Whereas, Prior to Roe v. Wade, per historian Ruth Rosen, “[a]dvocates of abortion reform estimated that close to one million women had illegal abortions annually… and they attributed some five thousand deaths directly to illegal abortions”; and

Whereas, Rosen’s quote exemplifies how, throughout history, laws banning abortion do not prevent them from happening and instead make them humiliating and unsafe, to the point of sometimes being fatal; and

Whereas, While abortion care has been legal on a federal level for the past nearly 50 years, poor and working class women, women of color and people who identify as LGBTQI+ have continued to have limited access to reproductive healthcare; and

Whereas, According to an analysis conducted by the Guttmacher Institute, if SCOTUS overturns or fundamentally weakens Roe v. Wade, 26 states have laws or constitutional amendments already in place that would make them certain or likely to ban abortion; and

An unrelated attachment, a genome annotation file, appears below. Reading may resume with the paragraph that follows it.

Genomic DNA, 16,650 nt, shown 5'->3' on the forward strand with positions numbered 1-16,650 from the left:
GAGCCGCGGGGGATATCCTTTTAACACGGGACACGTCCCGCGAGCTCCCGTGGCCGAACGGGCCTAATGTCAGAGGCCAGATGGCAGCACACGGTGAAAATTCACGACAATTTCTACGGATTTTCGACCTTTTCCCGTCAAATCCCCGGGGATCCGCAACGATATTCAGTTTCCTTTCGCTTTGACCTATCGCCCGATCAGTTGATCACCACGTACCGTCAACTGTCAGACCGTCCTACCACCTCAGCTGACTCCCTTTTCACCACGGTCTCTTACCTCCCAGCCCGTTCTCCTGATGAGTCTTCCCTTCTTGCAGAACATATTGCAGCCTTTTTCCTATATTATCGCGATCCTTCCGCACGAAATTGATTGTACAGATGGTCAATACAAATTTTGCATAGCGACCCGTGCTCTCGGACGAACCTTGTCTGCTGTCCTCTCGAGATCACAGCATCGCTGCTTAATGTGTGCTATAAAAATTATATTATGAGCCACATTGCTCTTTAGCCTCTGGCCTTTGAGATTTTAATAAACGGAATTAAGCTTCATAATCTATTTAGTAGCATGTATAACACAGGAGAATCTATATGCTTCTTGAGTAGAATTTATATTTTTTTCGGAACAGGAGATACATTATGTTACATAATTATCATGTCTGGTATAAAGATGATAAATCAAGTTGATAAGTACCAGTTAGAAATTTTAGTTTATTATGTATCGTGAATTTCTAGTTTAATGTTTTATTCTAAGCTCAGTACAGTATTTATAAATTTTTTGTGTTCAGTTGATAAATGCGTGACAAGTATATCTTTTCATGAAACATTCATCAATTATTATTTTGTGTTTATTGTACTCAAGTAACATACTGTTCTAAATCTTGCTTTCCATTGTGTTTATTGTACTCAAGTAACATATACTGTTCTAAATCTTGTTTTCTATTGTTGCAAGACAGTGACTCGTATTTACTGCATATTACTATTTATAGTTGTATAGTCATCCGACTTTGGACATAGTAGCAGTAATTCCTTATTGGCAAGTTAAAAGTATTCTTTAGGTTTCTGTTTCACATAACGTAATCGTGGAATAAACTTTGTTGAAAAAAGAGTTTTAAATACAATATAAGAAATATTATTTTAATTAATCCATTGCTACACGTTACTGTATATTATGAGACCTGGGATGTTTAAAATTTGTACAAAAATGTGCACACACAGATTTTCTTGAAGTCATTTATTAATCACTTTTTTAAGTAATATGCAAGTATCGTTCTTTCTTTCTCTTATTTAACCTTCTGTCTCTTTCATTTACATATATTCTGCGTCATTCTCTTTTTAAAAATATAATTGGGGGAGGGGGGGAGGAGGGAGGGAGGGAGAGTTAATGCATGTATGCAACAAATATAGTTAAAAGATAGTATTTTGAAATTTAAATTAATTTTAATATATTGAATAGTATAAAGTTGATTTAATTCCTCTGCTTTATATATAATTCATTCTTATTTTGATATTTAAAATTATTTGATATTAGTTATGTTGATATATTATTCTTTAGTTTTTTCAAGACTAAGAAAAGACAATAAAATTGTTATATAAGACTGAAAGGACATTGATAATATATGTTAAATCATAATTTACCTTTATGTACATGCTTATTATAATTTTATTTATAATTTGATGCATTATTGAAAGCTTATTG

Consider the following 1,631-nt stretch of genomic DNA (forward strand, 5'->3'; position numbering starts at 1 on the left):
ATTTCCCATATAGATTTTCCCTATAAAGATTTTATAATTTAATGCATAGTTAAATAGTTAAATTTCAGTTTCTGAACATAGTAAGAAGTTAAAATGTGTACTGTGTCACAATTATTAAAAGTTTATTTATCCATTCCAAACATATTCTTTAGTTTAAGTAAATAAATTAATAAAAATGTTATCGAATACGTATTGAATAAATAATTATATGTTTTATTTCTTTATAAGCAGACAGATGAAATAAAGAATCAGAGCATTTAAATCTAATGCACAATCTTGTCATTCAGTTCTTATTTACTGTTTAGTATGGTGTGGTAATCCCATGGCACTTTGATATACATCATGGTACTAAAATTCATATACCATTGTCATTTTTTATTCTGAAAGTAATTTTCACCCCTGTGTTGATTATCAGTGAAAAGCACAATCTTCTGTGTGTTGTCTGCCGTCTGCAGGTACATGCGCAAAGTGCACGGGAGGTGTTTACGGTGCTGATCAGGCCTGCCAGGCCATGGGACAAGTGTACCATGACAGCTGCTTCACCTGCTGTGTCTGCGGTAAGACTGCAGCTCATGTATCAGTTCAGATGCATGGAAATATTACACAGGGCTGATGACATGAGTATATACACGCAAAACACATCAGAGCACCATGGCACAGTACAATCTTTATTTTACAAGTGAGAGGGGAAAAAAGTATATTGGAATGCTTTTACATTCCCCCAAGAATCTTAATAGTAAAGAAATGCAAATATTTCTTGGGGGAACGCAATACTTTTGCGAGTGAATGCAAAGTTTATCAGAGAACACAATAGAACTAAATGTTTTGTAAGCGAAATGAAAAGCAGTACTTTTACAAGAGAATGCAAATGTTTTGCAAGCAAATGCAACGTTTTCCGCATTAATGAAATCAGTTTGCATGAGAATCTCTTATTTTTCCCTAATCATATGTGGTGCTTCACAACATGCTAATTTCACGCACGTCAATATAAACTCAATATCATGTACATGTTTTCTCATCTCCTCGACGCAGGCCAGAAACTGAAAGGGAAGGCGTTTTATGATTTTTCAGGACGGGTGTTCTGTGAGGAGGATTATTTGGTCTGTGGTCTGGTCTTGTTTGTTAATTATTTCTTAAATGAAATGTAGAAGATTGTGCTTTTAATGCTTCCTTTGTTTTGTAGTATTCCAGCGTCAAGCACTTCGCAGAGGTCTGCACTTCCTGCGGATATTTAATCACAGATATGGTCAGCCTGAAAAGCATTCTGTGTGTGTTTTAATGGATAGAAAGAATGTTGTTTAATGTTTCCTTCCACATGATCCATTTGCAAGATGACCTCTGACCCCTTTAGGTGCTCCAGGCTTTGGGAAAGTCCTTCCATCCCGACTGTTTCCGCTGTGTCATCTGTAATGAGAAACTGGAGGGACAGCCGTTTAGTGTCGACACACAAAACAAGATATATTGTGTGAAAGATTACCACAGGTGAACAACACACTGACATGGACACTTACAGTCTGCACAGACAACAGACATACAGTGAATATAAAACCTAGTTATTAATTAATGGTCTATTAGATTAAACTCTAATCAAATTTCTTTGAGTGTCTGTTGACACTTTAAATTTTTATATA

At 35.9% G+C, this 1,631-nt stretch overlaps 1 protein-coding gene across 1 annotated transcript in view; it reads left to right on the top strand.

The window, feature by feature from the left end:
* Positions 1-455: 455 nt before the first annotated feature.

Whereas, Currently, 16 states have abortion bans in statute; and

Whereas, Texas’ restrictive new abortion law, which went into effect September 2021, relies on a unique private enforcement mechanism to enforce the ban via civil lawsuits, empowering private citizens to sue anyone who has helped “aid or abet” the provision of an abortion after six weeks; and

Whereas, Missouri has introduced a bill similar to that of Texas, but with enforcement going beyond its state’s borders in an attempt to impose their policy preferences on other states, to stop Missouri residents from accessing abortion care anywhere at all; and

Whereas, While the country awaits the official SCOTUS decision, other states are attempting to pass laws mirroring the enforcement method in the Texas law; and